The 2-year-old daughter of a local dentist was recently diagnosed with cancer. Obviously, the family was surprised and devastated that a child who hardly got started in life should face one of life’s most formidable challenges. When the initial shock subsided, the questions began. “Why should such an innocent be afflicted? Why does this happen to our family? Who is responsible for such heartbreak?” So, this family joins the multitude of others, including my own parents, who struggle with the serious illness of their children.
I stood beside the hospital bed and helped restrain an elderly gentleman who was writhing in unspeakable agony as his heart was failing and every member of his body was crying for more oxygen. His son, who was also holding his father, wept and cried out, “Why should such a good man have so much pain? Why can’t he pass peacefully?”
From the onset of human existence, people have wrestled with the seeming contradiction of why bad things happen to good people. Deep within the human psyche lives the idea that if something goes wrong in life, there must be an underlying cause. In John 9:1-2, Jesus and his disciples encountered a man who had been born blind. The initial reaction of one of the disciples was: “Rabbi, who sinned, this man or his parents, that he was born blind?” This response echoes one of our responses to tragedy. The outflowing of life must be the result of cause and effect.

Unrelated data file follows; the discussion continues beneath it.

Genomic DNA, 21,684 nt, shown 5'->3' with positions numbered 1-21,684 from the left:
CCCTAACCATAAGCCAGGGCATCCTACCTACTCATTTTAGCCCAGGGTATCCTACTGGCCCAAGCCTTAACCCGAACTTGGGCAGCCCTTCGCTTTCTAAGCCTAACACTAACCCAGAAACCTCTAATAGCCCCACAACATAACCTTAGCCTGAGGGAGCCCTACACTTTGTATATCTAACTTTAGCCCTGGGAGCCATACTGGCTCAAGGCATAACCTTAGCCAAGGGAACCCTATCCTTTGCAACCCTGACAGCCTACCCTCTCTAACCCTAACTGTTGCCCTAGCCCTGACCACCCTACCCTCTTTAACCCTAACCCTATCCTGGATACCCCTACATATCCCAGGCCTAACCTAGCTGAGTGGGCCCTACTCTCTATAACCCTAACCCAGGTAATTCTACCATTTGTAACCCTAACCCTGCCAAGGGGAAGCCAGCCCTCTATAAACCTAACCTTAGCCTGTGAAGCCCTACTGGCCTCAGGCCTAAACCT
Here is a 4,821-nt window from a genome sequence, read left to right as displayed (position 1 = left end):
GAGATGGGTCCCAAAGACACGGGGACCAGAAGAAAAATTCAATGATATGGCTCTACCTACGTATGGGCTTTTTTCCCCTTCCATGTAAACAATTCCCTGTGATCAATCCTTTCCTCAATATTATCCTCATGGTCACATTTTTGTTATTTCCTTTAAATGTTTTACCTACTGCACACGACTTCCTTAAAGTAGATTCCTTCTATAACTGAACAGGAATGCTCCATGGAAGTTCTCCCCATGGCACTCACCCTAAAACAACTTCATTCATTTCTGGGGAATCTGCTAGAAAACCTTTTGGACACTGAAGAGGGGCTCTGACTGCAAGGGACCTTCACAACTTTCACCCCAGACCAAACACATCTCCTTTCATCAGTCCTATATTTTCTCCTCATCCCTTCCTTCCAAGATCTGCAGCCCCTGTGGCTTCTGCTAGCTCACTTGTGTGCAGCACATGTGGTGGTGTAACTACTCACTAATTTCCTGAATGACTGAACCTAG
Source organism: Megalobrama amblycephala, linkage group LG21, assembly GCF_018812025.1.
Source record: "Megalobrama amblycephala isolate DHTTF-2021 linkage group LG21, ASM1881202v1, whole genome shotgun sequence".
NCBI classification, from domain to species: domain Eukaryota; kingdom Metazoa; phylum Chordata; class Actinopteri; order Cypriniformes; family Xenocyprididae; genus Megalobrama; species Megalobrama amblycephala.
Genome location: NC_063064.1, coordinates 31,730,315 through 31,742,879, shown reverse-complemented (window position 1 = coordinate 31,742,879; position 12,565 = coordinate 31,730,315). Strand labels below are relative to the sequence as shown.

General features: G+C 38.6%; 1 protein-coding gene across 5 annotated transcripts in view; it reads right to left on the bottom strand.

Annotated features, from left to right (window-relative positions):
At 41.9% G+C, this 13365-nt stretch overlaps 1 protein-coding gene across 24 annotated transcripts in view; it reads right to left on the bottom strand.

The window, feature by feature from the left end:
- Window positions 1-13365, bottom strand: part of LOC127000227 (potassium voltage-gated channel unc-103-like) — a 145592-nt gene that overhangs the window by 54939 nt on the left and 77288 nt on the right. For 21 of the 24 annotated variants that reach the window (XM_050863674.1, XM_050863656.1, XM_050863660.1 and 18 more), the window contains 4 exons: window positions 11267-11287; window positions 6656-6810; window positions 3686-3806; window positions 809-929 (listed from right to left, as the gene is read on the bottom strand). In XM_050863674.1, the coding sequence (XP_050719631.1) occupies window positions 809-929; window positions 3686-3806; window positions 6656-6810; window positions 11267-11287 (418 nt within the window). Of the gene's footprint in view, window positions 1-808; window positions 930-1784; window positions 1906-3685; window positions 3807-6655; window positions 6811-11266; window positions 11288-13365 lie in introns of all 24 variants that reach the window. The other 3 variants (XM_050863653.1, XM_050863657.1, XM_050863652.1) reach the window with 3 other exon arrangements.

Perhaps it was because of this native dilemma that the book of Job was one of the first books of the Bible preserved for us. In the first two chapters, the author qualified Job as being such a wonderful, prosperous and generous man, so we would know that what happened to him was not because of something he or his family had done to deserve it. Bad things can happen to good people. Why?
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First, the story of Job plainly laid the blame on Satan. The devil attacked this family. At some point, people must face the reality that there is a source of both good and evil in our world. In John 10:10, Jesus contrasted his mission with that of Satan, whom he called “the thief.” The thief’s mission is to steal, kill, and destroy — everything good and decent in life. But Jesus said he had come to give people abundant life. There are evil forces at work in the world to bring havoc and heartache.
Secondly, we are part of the human family living in a “fallen” world, a planet in rebellion against its Creator. As a result of human sin, we are all susceptible to diseases, tragedies and sorrows that are common to our fellow man, regardless of merit.
Jesus’ answer to the disciple’s question in John 9 provides the third reason why bad things can happen to good people. Even though He did not send the tragedy, God’s greater purpose in our lives will turn our sorrows into avenues where grace can flow in and through our lives to accomplish a greater good. In the words of Paul in Romans 8:28, God can make all things work for our good. All things are not good, but when we yield our sorrows to Him, He can turn them into blessings. Some of life’s greatest people, moments and songs have emerged from the deepest griefs.
No one is more qualified to be a channel of compassion to those who are hurting with unspeakable tragedy than the fellow travelers who have been down that road. Don’t waste your sorrow in endless wallowing in questions. Give them to God Who alone can make you a conduit of His grace to others.
Loren A. Yadon is pastor of New Life Fellowship of Boise.
The Idaho Statesman’s weekly faith column features a rotation of writers from many different faiths and perspectives.